SCRANTON — A pair of redevelopment projects in the city got a big boost from $2.8 million in state grants.
The grants, from the state Redevelopment Assistance Capital Program (RACP), include:
■ $2 million for developer Charles Jefferson’s sweeping plan to relocate the Scranton Counseling Center from the 300 block of Adams Avenue downtown to a former button factory in South Scranton.
■ $800,000 for Jefferson’s renovation of the former Samter’s building at Penn and Lackawanna avenues downtown into apartments and retail space.
RACP has been a main driver of downtown economic development and community improvement in the region over the past several years under Gov. Tom Wolf, state Sen. John Blake, D-22, Archbald, said in announcing the grants.
The funding “leverages significant private investment to grow our regional economy and continue the revitalization of downtown Scranton into a hub for small business, higher education and downtown living,” Blake said.
RACP is a grant program administered by the Governor’s Office of the Budget for the acquisition and construction of regional economic, cultural, civic and community development improvement projects. The program requires a dollar-for-dollar match in non-state funding in the project, and all project-related expenses must be incurred and satisfied in advance of approved reimbursements from the state.
The two large-scale redevelopments bolster city revitalization efforts, Blake said.
“These two projects are critically important to the continued transformation of our downtown business district,” Blake said. “The relocation of the Scranton Counseling Center will open for development a large area in our downtown business district, and the repurposing of the Samter’s building fills the growing demand for modern and affordable downtown living.”
The counseling center/button factory project previously received $1 million RACP grants in each of 2016 and 2017, Blake said. With the additional $2 million, Jefferson hopes to now get that $10 million project underway in the fall and completed in about nine months. He and the city, which acts as a pass-through entity for the state grants, had been seeking the RACP funding for the past few years for the counseling center project. Word of the latest $2 million came as a nice surprise this week, Jefferson said.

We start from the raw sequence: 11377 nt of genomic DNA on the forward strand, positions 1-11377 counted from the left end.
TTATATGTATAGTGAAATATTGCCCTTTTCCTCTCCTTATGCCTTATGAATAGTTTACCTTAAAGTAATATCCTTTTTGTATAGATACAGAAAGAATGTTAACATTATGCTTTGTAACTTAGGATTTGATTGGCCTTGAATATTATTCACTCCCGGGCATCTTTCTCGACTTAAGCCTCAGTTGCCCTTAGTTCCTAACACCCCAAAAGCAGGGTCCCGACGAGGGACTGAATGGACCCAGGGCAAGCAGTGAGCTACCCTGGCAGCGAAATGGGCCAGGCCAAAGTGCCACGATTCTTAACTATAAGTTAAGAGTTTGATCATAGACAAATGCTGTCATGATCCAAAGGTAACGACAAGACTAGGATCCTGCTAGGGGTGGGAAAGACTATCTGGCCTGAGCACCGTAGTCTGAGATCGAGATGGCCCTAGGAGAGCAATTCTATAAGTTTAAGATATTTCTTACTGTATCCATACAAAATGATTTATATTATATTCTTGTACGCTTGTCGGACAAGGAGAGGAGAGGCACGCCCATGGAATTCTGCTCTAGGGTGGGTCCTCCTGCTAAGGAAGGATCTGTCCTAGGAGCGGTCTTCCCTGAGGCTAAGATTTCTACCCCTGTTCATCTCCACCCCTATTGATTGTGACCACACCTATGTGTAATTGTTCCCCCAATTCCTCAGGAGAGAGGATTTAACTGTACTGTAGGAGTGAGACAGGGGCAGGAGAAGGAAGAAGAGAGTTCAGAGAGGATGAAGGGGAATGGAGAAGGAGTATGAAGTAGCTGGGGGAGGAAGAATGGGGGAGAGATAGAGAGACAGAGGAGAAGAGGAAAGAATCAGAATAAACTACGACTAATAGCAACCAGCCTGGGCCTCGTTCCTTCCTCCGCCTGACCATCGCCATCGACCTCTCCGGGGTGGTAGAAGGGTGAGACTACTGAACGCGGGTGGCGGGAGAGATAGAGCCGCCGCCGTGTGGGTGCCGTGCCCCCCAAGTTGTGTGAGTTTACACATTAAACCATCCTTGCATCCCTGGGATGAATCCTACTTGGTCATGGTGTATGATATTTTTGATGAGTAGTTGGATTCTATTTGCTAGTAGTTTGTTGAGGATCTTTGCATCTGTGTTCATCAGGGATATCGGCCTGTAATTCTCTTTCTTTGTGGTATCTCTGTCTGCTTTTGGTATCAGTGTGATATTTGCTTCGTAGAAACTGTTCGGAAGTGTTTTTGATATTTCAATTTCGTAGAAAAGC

“Sometimes, you’ve just got to stay the course. The faith that the governor has in this shows that staying the course pays off,” Jefferson said in a phone interview.
The two-pronged counseling center project by one of firms, Jefferson-Werner LLC, calls for first renovating a vacant, 108,000-square-foot former button factory on Cedar Avenue at Cherry Street in South Side, and moving the Scranton Counseling Center there from its current pair of unconnected buildings in the 300 block of Adams Avenue.
A different Jefferson firm, Scranton-Cherry LP, would own this project and lease space in the South Side building to the counseling center, a grant application said.
Established in 1947, the private, nonprofit counseling center has occupied a former Sears building and an unconnected building two doors away on Adams Avenue for about 30 years. An unrelated vacant, blighted building separates the center’s buildings.
After the counseling center relocates to a renovated button factory, Jefferson would revamp the center’s vacated buildings on Adams Avenue. He envisions retail space on the ground level and residences on upper floors.
“It’s a great project. It’s a great thing for the downtown and the counseling center,” Jefferson said. “We will do a great job for them, and the new facility (in South Side) will serve them for years to come.”
Meanwhile, the renovation of the vacant, five-story Samter’s building into 24 apartments on upper floors and retail space on the first floor has been underway and nearing completion expected in August. Ten of the 24 apartments are leased so far in the century-old building now called Samters Lofts.
Built as the Samter’s clothing store for men and boys, it closed in 1977. The building later contained state government offices but had been empty for years. Another Jefferson company, Scranton-Samter LP, bought the 43,712-square-foot Samter’s building for $500,000 in December 2016.
The Sweet Lush Cupcakery of Dunmore was going to be a commercial tenant, but that arrangement did not pan out, Jefferson said. He is talking with two other unidentified commercial tenants, but agreements are not nailed down yet, he said.
Jefferson’s other properties and projects in Scranton include the rehabilitated Connell Lofts building, the Mulberry 426 building, Montage Mountain Resorts and the Leonard Theater, also in the 300 block of Adams Avenue, across from the counseling center.
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